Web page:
Glee "Grilled Cheesus" Reaction/Song Review

I was a little skeptical about a Glee episode focusing on religion, especially after the promos that played up the "grilled Cheesus" aspect, but I was pleasantly surprised by the tact with which the creators handled the issue.

There was a delicate balance between all the sides, with Finn's born-again fanaticism, Rachel's devout Judaism, Puck's strange religious self-interest and even Kurt's atheism. The episode wasn't about which religion was right, or whether religion is right at all. Instead, it represented the delicate balance between confusion and clarity that religion can bring to our lives and how high school can be a difficult time to explore all those issues.

I thought one of the better scenes in the episode was the scene between Emma and Sue, after Sue encouraged Kurt to complain about Will's spirituality assignment. Sue's reasons for not believing in God were both poignant and in line with what we knew about the character, and she expressed them without a hint of that Sue Sylvester snark.

Still, that didn't compare at all to the scene between Kurt and Burt when Kurt was pouring his heart out, and Burt finally moved his hand and grasped Kurt's. I thought their father-son relationship was one of the best parts of Season 1, and to see it immediately thrown this curveball in Season 2 was powerfully emotional.

A week after what amounted to such a silly episode in "Brittany/Britney", it was comforting to see that "Glee", a show commonly billed as a comedy, could handle what could easily have been a downer of an episode with such aplomb.

OK, on to the song review (after the jump):

Only the Good Die Young - B
I've always liked Mark Salling's singing voice, so I enjoy when he gets solos, and this was a good song for him. Plus, the line about only doing songs by Jewish artists made me chuckle.

I Look To You - A
Talk about a perfect pairing of voice and song. Amber Riley finally got a chance to solo this season, and absolutely belted out this Whitney Houston song. The music was perfectly supplemented by the direction inside the choir room, cutting between Mercedes's outpouring of emotion and Kurt's quiet pain.

Papa, Can You Hear Me? - B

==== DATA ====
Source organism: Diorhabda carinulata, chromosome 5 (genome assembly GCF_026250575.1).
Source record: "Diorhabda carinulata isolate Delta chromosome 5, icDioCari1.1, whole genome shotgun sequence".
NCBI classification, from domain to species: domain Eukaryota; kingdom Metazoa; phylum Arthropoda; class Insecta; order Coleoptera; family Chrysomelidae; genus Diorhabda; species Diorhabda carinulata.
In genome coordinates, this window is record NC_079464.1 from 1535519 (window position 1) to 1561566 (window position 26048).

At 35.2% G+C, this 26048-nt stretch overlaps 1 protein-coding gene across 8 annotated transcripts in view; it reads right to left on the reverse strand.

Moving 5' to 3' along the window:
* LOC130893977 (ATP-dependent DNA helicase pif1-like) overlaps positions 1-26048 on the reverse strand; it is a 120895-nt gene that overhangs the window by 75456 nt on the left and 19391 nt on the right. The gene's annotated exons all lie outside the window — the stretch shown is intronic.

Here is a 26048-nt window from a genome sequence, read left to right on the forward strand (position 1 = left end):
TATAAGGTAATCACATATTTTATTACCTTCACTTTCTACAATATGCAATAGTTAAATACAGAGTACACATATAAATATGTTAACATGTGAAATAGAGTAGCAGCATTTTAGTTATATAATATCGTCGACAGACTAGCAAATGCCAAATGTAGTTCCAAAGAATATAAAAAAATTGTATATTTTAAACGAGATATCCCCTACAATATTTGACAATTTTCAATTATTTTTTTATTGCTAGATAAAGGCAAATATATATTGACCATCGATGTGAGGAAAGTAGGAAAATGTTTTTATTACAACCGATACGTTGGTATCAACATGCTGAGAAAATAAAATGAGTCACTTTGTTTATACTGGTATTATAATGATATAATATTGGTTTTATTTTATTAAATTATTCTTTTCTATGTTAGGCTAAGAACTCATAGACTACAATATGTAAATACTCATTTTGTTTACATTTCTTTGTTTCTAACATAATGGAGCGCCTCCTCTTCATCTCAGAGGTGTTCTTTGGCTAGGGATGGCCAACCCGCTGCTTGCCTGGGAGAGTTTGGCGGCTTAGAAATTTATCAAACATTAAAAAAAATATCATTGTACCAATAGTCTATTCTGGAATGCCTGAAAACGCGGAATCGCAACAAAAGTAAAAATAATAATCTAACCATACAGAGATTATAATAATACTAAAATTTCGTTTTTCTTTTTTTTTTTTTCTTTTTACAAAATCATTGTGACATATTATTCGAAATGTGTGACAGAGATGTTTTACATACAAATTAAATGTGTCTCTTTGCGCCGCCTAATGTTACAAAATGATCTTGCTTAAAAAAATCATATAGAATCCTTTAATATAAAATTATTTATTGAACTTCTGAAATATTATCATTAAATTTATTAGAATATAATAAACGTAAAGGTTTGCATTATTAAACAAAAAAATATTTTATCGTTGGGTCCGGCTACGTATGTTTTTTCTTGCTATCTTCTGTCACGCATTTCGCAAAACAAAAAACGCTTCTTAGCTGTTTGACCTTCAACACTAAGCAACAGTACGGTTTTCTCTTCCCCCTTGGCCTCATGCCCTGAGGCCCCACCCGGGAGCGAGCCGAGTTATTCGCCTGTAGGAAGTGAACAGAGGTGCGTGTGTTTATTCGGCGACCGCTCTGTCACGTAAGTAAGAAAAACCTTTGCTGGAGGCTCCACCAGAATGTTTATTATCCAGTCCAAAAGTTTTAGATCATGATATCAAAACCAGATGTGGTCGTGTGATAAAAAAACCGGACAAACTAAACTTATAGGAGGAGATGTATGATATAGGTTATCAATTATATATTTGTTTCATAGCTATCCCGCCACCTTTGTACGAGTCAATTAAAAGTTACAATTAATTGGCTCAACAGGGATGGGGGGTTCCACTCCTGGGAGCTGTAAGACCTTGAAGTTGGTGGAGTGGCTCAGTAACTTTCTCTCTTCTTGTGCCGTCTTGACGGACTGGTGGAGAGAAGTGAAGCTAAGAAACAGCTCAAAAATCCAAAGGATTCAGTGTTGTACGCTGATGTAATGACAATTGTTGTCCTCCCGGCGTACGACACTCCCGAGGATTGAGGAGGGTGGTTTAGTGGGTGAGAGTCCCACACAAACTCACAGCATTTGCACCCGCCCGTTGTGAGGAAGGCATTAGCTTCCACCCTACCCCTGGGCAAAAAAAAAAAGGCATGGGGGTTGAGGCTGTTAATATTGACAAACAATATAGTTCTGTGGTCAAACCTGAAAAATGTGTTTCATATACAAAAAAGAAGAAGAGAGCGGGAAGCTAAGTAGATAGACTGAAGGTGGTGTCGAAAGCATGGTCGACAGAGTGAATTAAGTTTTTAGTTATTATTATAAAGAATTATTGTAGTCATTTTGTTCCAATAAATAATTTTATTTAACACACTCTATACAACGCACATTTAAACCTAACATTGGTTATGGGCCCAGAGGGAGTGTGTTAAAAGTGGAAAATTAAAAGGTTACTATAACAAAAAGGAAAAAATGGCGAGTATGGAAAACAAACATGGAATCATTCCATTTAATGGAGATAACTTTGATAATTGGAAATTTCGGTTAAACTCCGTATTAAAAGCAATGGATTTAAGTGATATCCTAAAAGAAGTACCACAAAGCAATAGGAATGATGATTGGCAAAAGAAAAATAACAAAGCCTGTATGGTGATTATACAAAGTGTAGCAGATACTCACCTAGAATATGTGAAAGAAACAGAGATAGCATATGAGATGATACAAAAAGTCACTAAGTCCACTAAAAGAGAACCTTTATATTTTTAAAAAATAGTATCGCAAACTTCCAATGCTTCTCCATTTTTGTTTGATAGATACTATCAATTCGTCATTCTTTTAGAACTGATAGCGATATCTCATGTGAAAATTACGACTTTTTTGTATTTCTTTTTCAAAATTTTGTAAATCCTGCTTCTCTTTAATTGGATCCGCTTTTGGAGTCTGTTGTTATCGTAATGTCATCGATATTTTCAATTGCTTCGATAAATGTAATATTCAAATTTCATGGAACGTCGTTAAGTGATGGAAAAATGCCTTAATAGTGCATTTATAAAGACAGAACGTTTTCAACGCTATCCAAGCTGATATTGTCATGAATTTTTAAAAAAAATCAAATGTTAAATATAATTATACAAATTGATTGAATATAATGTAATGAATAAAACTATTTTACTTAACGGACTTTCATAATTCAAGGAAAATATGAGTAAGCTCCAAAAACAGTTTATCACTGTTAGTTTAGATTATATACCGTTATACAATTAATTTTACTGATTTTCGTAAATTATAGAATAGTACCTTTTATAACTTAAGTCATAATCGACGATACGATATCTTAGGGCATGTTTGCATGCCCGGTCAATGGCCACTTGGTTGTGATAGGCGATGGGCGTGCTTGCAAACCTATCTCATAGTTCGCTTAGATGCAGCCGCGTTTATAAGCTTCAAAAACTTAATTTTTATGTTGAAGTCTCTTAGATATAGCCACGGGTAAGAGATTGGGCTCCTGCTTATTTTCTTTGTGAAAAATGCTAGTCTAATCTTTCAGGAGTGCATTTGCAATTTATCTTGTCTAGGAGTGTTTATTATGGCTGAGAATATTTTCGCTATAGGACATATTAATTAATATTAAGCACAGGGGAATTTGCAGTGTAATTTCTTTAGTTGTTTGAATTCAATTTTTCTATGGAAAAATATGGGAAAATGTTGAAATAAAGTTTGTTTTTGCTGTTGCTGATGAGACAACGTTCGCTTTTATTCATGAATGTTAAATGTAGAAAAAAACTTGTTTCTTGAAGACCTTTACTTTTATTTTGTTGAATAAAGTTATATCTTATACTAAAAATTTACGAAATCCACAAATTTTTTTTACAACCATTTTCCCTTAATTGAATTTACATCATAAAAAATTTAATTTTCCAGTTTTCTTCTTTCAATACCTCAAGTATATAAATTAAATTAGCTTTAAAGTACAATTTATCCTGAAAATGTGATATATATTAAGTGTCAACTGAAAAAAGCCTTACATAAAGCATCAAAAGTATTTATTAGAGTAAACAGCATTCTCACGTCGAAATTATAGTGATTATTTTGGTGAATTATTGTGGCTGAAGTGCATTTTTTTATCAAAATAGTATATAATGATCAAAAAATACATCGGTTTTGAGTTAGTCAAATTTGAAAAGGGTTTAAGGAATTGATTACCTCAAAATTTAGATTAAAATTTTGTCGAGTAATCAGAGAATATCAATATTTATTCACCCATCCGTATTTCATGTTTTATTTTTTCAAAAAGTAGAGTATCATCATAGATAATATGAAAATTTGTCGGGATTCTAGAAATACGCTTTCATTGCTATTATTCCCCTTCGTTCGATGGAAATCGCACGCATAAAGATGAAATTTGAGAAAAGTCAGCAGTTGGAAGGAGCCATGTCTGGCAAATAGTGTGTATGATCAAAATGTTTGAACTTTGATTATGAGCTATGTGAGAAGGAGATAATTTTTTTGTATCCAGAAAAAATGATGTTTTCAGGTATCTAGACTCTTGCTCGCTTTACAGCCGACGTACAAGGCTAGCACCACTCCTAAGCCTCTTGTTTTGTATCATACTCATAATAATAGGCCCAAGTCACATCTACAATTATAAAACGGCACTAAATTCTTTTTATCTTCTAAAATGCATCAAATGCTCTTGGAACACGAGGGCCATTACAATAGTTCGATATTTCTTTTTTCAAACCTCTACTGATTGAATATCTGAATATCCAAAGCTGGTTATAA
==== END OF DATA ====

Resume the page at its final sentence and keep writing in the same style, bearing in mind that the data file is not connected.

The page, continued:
I thought Lea Michele did a phenomenal job with this song, and really channelled Barbra Streisand. So why not an A? Well, I guess I've just got a little Rachel Broadway fatigue (and yes, I know Yentl was a film, not a Broadway play, but its in that style). It was still an impressive showcase of her vocal talents.

I Wanna Hold Your Hand - C
Look, Chris Colfer has a great voice, I think we can all agree on that. And we can probably all agree that this is a cool song. But I just didn't dig the mix at all. The scene had some serious emotion behind it, with the Burt and Kurt flashback and the reactions from the other glee club members, but judging solely the song, it was average.

Losing My Religion - C-
I just don't like this song. Cory Monteith didn't do a bad job with it, it's just not a personal choice of mine, nor did I think it was a standout vocal performance. Then again, I don't think you can really do a standout vocal performance with this song.

Bridge over Troubled Water - A
Amber Riley is no Aretha Franklin, but if there's anyone in the Glee cast who can channel Aretha's gospel version of this Simon and Garfunkel classic (not to mention Elvis's take), it's her. I would have been disappointed if this whole episode had gone by without Riley getting a shot at something gospel styled, and this was a good way of getting the genre in there without doing a straight up religious song.

One of Us - B+
I want to give this song an A, because the performance itself was outstanding, but the interspersing of the shots of Finn finally eating grilled Cheesus really brought it down (if only slightly). I probably would have marked it down a full letter grade, if not for the interaction between Will and Sue at the end of the song, showing that there is a way to crack the barrier of ice around Sue Sylvester's heart.

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